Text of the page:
But the good? For starters, the set contains all five albums, newly remastered. The glories of Combat Rock and London Calling are just as glorious, and the albums re-affirm just how fine a band the Clash really was at its best. Also to the good is the DVD—seeing the band in its late ’70s heyday brings on the adrenaline rush and sweeps you up in the deeply British musical revolution that saw Joe Strummer raising a fist to roaring audiences.
The Complete Albums Collection
Though this box set, like the Taj Mahal set, lacks the unreleased rarities that usually attract buyers, it’s an astonishing collection of audio. It’s a happy benefit of CDs that such a large body of work can arrive in such a small package. Every album is a miniature of the vinyl original.
The collection begins with The Paul Simon Songbook, and it’s the only really strange piece of work in the whole 15-album set. Even then, it’s hardly a misstep—more just a then-new solo performer gauging his own depths. The songs include a fair number of Simon & Garfunkel hits, and it’s jarring to hear them after years of hearing the duo versions. Every song is confidently and adequately delivered by Simon with only his voice and guitar, but just when you expect high harmony or big orchestration, things continue in their sparse way.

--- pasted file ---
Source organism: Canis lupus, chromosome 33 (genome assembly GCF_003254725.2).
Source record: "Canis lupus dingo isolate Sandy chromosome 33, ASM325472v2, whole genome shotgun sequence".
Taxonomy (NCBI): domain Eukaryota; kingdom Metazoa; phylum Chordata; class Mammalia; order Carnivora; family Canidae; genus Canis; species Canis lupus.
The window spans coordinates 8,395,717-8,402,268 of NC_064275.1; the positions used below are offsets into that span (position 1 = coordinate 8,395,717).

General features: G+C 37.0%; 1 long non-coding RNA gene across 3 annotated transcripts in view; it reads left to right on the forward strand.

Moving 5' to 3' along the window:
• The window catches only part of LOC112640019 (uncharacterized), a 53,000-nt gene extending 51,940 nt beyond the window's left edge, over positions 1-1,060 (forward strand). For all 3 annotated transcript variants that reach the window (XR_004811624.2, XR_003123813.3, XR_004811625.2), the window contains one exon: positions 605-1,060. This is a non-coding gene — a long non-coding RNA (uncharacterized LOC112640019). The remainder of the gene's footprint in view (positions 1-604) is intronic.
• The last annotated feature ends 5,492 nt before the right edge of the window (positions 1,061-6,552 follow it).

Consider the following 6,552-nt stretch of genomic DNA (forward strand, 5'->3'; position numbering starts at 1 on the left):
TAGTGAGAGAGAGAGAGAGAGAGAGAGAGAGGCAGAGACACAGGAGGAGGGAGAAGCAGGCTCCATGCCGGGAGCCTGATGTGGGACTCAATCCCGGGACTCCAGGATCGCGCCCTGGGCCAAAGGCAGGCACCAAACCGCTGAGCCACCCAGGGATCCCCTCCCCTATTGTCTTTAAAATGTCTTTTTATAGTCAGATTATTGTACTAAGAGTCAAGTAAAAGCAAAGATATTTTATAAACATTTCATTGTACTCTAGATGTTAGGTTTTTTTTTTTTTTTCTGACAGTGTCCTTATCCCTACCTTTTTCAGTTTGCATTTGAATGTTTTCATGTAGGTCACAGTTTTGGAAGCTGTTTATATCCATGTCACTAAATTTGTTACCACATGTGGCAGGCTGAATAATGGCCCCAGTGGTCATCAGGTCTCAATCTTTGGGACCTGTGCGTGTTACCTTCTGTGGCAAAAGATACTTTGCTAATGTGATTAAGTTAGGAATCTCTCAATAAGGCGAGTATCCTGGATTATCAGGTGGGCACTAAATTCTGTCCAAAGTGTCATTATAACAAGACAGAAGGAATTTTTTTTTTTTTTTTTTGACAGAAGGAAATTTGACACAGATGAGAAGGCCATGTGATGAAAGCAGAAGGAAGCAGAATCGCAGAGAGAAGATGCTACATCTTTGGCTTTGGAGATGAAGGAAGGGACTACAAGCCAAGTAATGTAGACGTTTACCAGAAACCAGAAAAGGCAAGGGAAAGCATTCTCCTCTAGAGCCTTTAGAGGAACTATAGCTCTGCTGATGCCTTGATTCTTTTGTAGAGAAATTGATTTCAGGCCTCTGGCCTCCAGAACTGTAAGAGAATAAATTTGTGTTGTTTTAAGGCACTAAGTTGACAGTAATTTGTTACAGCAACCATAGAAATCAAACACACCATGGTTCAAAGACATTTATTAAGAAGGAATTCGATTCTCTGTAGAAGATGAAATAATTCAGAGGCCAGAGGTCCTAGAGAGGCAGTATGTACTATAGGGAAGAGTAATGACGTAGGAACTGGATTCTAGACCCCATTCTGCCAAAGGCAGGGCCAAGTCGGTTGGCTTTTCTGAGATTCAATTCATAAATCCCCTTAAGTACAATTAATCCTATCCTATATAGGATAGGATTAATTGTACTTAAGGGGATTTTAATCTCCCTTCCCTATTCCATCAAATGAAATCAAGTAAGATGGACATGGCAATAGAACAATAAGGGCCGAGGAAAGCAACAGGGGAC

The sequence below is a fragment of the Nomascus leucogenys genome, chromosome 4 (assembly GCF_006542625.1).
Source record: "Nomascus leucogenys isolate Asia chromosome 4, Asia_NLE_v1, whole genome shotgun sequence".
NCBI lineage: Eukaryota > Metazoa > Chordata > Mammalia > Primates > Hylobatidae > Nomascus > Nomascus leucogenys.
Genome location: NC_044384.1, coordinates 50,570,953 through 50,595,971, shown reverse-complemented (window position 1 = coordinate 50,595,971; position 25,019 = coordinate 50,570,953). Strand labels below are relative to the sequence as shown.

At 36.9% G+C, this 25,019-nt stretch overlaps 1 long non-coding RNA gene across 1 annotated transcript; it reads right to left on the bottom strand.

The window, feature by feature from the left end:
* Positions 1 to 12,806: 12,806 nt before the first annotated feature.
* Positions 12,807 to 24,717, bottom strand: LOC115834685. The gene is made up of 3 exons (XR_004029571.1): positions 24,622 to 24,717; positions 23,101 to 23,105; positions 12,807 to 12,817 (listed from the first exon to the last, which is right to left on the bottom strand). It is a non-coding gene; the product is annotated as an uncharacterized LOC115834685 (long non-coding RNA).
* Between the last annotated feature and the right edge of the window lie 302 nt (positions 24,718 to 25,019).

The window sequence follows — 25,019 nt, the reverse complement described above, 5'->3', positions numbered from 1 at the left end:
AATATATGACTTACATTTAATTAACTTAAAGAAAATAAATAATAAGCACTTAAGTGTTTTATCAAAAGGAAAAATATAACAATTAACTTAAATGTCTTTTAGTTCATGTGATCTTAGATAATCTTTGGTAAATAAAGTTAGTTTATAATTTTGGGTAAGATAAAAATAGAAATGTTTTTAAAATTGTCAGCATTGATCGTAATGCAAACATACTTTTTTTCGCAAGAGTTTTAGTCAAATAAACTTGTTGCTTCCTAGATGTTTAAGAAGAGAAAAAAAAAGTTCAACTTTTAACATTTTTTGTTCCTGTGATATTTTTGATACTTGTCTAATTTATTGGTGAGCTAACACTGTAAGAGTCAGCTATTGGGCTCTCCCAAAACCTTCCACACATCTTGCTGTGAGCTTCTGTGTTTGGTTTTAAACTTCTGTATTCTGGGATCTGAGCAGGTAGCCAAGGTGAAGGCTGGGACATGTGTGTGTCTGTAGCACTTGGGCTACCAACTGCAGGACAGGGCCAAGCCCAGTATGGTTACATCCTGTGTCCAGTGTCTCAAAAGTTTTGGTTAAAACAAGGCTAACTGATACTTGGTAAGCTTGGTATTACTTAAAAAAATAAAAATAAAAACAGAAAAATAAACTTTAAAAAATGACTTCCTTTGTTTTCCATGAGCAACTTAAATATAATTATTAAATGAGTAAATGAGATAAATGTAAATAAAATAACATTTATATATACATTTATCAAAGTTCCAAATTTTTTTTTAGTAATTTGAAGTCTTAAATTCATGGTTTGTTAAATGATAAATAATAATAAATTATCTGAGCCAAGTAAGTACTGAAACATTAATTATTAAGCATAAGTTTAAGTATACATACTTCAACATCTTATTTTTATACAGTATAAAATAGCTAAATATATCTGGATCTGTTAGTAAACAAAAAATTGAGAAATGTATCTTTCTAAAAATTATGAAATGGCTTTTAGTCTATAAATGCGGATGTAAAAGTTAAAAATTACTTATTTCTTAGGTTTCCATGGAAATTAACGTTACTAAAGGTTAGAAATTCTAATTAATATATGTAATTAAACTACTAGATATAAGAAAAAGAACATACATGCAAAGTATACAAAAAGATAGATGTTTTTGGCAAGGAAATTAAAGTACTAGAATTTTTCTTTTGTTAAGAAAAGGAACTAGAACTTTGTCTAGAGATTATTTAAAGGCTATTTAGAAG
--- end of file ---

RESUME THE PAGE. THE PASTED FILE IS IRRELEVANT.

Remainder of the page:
The albums meander on through the ’70s, revealing a more thoroughly confident Simon exercising his trademark combination of introspective works led by finger-picking guitar and more pop-flavored concoction. What’s remarkable is what happens between the large number of radio hits—the songs may be less familiar, and a few are not particularly spellbinding, but even a “bad” Simon song is reliably sturdy and doesn’t call for fast-forwarding. That alone could solidify Simon’s deserved reputation as a stellar and important songwriter. He’s no doubt written stinkers, but few of them make it to release.
After many albums incorporating sounds of their era, mixing in synth or other new wrinkles with the guitar-fueled songs, the breathtaking exuberance of Simon’s attempt to bring new life into his work by collaborating with South African musicians on Graceland feels quite unexpected. That album brought Simon a lot of ire from those who felt he was appropriating the work of other musicians and defying the bans that kept South African musicians in their home country. Bridges, however, seem to have been repaired since for everyone except critics. The music itself is undeniably infectious, and everything that follows it in the collection reveals a Simon who’s free in his composing and who has maintained his sense of adventurousness.•